Littwin: Do Dems really think Mueller will provide the heat for impeachment fever?

Robert Mueller in 2012. (Photo by Medill DSC via Flicker:Creative Commons)

The impeachment wars are heating up again — just in time, I’d guess, for them to come to an end.

In the battle over whether to impeach Donald Trump, the two central figures are, of course, Nancy Pelosi and Trump himself. And in the most counterintuitive piece of the entire counterintuitive Trump puzzle, Trump is the one forcing impeachment, and Nancy Pelosi is the one resisting. 

I doubt if Trump actually wants to be impeached by the House and then, inevitably, win vindication at trial in the Senate, but maybe he does. He certainly baits the Democrats at every turn. Maybe he’s playing 37-dimensional checkers (I refuse to use the chess analogy for the stable genius). His ugly, racist, lying, un-American, crowd-inciting tweets and comments about the four women of color called the Squad — Reps. Ilhan Omar, Alexandria Ocasio-Cortez, Rashida Tlaib and Ayanna Pressley — telling them to go back where they came from when, in fact, three were born in America and one was a child refugee was maybe his clearest provocation yet. The vote to call his tweets racist was, let’s say, a less-than-bold response. 

For his part, Trump’s response was to go to North Carolina for a rally and listen to the “send her home” chants as he began bashing Omar. A day later, Trump tried to distance himself from the chants because everyone around him said it had been a terrible mistake. But close Trump observers — meaning, all of us — knew what would happen next. He would, of course, a la Charlottesville, immediately embrace the crowd again, calling them “patriots,” bash the media, spread various, vicious lies about various members of the Squad — let’s just say no one has actually married her brother —  and, using anti-Semitism as cover, saying he would quash such dissent while he was president.

“You can’t talk that way about our country. Not when I’m president,” Trump said. “These women have said horrible things about our country and the people of our country.”

Omar responded, saying she loved America, but that Trump was a “fascist.” For Trump, criticizing Trump is criticizing America. It’s the essence of Trump, who may not have read the entire First Amendment. And so it’s not surprising that Trump’s reversal came as the House had voted on another impeachment resolution. The impeachment side drew a fairly significant 95 votes, including two from Coloradans, Diana DeGette and Joe Neguse. Would DeGette have gone there if she wasn’t being primaried? I don’t know, but it shows where she thinks Denver Democrats are.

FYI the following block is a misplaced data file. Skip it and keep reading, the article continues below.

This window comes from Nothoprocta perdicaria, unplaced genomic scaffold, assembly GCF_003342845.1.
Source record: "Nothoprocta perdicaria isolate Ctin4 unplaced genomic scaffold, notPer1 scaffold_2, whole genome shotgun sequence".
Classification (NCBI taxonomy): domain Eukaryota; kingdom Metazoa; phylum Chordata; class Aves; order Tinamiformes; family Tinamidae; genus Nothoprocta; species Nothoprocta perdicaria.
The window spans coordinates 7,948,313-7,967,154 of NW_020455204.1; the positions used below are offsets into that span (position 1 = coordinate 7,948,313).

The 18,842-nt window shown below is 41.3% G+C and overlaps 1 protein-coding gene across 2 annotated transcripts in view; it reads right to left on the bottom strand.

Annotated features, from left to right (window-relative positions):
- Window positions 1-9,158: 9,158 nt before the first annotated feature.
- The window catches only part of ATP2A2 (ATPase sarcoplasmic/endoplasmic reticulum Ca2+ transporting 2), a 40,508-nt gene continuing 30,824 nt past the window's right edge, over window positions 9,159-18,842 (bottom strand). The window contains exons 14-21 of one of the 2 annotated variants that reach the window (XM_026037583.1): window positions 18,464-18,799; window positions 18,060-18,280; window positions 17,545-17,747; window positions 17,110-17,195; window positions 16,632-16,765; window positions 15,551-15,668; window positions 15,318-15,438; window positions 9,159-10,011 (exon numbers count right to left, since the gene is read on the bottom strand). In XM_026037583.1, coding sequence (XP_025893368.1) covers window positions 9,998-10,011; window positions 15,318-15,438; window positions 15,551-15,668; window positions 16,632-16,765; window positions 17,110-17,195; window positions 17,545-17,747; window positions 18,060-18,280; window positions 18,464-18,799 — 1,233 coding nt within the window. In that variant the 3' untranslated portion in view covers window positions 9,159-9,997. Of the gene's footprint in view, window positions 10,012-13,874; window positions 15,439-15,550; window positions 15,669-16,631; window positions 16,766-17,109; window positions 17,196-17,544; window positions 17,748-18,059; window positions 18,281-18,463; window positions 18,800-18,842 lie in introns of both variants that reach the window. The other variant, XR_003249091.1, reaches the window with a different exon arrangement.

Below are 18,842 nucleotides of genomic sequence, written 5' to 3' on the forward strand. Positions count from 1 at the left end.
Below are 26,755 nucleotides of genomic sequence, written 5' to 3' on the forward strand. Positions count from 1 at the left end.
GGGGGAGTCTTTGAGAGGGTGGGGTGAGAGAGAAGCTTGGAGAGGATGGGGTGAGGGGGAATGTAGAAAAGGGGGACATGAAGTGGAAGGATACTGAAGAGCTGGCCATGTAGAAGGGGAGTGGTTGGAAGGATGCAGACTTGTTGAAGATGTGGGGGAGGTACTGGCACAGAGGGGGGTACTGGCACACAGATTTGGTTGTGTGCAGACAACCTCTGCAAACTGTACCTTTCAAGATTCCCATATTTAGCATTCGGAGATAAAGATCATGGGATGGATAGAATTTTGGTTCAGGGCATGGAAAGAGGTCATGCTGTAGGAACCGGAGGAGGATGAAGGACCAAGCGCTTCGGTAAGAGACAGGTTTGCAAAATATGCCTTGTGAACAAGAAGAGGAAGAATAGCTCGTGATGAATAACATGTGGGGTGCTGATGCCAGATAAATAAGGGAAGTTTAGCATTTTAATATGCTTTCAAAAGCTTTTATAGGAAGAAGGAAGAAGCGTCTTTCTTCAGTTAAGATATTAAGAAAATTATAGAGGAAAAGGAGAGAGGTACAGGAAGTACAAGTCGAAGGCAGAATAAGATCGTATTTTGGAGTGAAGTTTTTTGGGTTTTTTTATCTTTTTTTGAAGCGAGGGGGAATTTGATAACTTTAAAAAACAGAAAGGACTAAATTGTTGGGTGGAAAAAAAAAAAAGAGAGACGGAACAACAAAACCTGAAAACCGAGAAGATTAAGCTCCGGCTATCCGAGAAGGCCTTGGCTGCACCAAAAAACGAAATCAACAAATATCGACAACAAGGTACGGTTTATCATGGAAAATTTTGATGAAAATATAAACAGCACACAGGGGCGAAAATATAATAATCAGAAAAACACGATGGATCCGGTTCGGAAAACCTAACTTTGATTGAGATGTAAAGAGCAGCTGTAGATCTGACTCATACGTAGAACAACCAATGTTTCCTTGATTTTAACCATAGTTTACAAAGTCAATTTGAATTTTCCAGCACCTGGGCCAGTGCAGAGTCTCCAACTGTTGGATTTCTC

And this all comes as a prelude to the big moment coming Wednesday in which Robert Mueller is scheduled to testify openly before two House committees.

If Mueller were, in fact, guilty of pushing a “Russia hoax,” he could, in his testimony, make it virtually impossible for the House not to impeach. He could make the case against Trump — it’s all in the text — in vivid language and color. In all likelihood, though, he won’t. The guess is he’ll stray as little as possible from the 448-page written text — which most people, even those in Congress, haven’t read — and almost certainly won’t produce any smoking guns other than the couple dozen or so that are already in the report but have somehow basically been ignored.

If Americans watch Mueller — and I’m guessing the ratings will be good — and don’t come away with a case of impeachment fever, it’s hard to see how they ever will. I don’t mean the progressive wing of the Democratic Party. I mean those few remaining Americans who don’t see politics as a blood match, but are so enraged that they believe something must be done. Something to send a message. Something, at minimum, cathartic. 

Pelosi has made her objections clear. She says we need to be patient before voting for an impeachment inquiry, which means, given the electoral calendar, that the House should never go there. It would only help Trump, she says. She says that Trump is “self-impeaching,” making an actual impeachment redundant.

And to this point, the House has not only been faint of heart, it has all but rolled over. You can — and I have often – blame Republicans as Trump enablers. But Democrats have taken the House majority and done virtually nothing with it. As Adam Serwer writes in The Atlantic, how we react to this moment, when Trump basically declares that race and ethnonationalism and immigrant-bashing will be the central pieces of his re-election campaign, will define America, possibly for generations.

Trump tells the House that he is basically above investigation, and the House doesn’t fight back. It doesn’t rally the troops. It slow-walks any objection through the courts. Despite rumblings, the members have basically followed Pelosi’s lead, even when she openly feuded with the Squad. Trump ended the feud, at least for now. But what Pelosi knows is that an impeachment inquiry would inevitably lead to impeachment. It’s all there. Read the report. I have because, well, it’s my job, and I promise you it’s all in there.

Serwer writes: “The Democratic Party cannot fulfill its constitutional responsibilities because its leadership lives in abject terror of being ejected from office by alienating the voters to whom Trump’s nationalism appeals. In effect, the majority of the American electorate, which voted against Trump in 2016 and then gave the Democrats a House majority in 2018, has no representation.”